Friday, 12 September 2014

Mal de mer

When people are talking to us about what we have been doing we often hear ‘I couldn’t do it, I get sea sick’. On internet sailing forums, there are often questions from those starting out and struggling with travel sickness, concerned that they will not be able to continue.


The thing is, we did; even the great Lord Admiral Nelson used to get sea sick. Before we left, one of our crew couldn’t even go on a roundabout in a playground without being taken off looking an interesting shade of green. He loved sailing on our old boat though and even after being sick then sleeping it off would ask when we were going again.

Portishead on the Bristol Channel

Finding what works for you is half the battle. There are some very good tablets around which suited a couple of us and which we were also able to buy in France and Spain from the pharmacies. The youngest could not take these as he was under the recommended age but we found him a herbal remedy that was very effective. Another crew member did not like taking the tablets but found that the wrist bands worked well. I have recently heard lots about blocking one ear as a cure for motion sickness. We didn’t try it but an internet search will find you lots of people recommending this.


I find that steering cures me and will spend hours happily scanning the horizon for ships about to mow us down. One of the deckhands likes to curl up on the bench in the cockpit and the skipper finds that lying stretched out on the deck is the best place for him when the water gets lumpy. Finding things for the children to do seemed to help. Sticker books, drawing, craft activities and things which need slightly less complete focus have worked well as have joke books and puzzle books.


Sometimes it is the preparation for a trip which makes all the difference. Being in the cockpit can be fine but going below can push the hardiest of stomachs to its limit. Finding meals which are easy to prepare or come in a tin which just needs to be warmed through and a box of snack foods kept in the cockpit all make life easier on the move. We experimented to find what we was best to nibble on (crackers, pain au lait, ginger, small chocolate bars, trail mix, plain crisps, fruit, cereal bars, bread sticks, rice cakes) and discovered quite quickly what to avoid (anything too spicy, too sweet or too rich).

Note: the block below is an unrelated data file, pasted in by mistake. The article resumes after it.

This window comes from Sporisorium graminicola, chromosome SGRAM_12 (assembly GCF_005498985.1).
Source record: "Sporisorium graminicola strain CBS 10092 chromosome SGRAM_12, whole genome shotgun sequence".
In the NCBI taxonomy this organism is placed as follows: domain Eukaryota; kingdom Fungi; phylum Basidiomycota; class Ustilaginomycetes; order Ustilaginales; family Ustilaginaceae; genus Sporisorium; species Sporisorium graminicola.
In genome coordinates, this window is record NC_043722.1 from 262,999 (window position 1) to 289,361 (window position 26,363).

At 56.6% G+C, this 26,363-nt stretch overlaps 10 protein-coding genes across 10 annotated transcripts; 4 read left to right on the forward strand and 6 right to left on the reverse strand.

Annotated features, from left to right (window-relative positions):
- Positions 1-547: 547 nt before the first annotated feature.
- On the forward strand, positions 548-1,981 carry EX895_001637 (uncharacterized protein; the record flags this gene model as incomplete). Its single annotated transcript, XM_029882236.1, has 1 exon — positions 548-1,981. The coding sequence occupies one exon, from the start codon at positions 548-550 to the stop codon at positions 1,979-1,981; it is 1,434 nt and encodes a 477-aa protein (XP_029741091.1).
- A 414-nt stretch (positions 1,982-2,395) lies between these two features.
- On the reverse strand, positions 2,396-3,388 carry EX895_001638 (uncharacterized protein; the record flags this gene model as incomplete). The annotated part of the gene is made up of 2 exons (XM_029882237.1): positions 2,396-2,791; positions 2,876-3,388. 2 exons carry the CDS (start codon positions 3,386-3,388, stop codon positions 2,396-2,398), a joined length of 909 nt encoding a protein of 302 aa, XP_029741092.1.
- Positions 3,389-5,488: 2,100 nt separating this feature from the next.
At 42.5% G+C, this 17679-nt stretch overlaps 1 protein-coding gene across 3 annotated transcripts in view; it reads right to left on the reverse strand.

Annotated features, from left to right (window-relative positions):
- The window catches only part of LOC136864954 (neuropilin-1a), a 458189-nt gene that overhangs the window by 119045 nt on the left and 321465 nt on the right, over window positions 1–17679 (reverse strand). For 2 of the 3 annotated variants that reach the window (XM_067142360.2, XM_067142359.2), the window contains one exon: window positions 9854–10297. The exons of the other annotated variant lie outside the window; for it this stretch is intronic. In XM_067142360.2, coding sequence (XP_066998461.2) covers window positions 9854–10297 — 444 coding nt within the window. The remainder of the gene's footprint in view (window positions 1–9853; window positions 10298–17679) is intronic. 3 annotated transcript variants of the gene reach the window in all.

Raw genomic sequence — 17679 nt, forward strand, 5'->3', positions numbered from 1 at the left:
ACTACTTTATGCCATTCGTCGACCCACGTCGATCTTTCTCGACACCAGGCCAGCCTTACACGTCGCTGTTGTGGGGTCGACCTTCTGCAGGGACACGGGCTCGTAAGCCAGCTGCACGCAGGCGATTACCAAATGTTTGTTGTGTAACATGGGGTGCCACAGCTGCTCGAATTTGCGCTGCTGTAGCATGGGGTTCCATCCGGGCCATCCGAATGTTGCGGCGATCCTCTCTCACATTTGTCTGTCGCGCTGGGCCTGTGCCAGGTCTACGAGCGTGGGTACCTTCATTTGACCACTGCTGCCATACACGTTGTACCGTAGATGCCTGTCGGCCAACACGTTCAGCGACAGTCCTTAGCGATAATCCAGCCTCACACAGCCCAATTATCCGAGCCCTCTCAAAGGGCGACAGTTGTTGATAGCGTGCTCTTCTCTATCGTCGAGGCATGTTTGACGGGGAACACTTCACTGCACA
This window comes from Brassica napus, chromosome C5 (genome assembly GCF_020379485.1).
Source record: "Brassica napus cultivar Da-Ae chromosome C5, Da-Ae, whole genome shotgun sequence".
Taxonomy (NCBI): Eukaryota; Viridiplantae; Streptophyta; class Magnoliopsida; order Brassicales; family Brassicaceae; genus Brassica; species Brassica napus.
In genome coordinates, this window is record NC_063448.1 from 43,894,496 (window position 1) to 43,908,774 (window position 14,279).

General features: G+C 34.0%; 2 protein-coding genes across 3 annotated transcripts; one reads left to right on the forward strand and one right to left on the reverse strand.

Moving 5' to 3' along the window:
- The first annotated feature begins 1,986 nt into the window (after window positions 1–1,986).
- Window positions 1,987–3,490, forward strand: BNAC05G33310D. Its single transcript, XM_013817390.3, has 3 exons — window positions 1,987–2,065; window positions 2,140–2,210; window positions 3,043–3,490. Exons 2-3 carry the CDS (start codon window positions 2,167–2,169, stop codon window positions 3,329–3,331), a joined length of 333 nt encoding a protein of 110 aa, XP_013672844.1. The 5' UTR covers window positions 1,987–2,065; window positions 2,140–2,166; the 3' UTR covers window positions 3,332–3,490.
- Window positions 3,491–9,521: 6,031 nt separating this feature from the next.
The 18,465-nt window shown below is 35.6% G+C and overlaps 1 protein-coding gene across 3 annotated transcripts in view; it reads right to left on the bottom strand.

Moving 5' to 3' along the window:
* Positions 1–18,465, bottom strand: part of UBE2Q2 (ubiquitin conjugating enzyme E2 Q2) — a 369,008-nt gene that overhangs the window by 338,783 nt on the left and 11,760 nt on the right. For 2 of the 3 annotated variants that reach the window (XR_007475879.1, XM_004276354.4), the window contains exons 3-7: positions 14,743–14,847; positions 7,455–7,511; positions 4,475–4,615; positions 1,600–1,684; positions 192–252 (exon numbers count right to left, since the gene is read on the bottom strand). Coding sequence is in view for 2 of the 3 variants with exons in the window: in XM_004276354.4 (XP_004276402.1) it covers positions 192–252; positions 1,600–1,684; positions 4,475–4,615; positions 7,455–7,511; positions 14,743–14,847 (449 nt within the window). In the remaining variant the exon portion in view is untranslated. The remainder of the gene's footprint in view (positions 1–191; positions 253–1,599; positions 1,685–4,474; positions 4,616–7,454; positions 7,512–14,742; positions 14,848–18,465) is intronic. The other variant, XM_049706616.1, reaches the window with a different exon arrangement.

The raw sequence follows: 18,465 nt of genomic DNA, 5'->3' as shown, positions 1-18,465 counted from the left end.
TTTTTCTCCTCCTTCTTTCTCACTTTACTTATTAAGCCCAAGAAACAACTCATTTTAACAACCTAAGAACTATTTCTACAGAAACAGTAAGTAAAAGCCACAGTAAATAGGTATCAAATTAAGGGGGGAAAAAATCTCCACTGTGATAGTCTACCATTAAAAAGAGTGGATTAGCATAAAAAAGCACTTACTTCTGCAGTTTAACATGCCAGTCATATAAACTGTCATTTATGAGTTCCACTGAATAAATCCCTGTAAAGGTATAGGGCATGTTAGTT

Bognor Regis - South coast of England
On boats the problem is caused by the actual motion so even on days when the sea is relatively calm, hitting the waves at an awkward angle or having a current pushing against the wind can cause really unpleasant conditions. Some areas are also more prone to turbulent water. The Gironde springs to mind as an entrance channel which went on and on with rough water and a horrible churning motion that had us all really green around the gills. And it is not just travelling that can be a problem. In stormy weather it is possible to feel sea sick whilst tied up in the harbour if the waves are bashing the side, rocking the boat constantly. Then there was the very roll-y mooring buoy at Ile de Haout…


We all steadily adjusted during our time as cruisers and became less likely to feel awful unless the motion was really bad. We have travelled quite a few miles visiting people in the car over the last couple of months and haven’t had any problems at all – hopefully that will continue. I’m not sure that 3 years at sea is a practical solution for most children who suffer from car sickness but it certainly seems to be effective!



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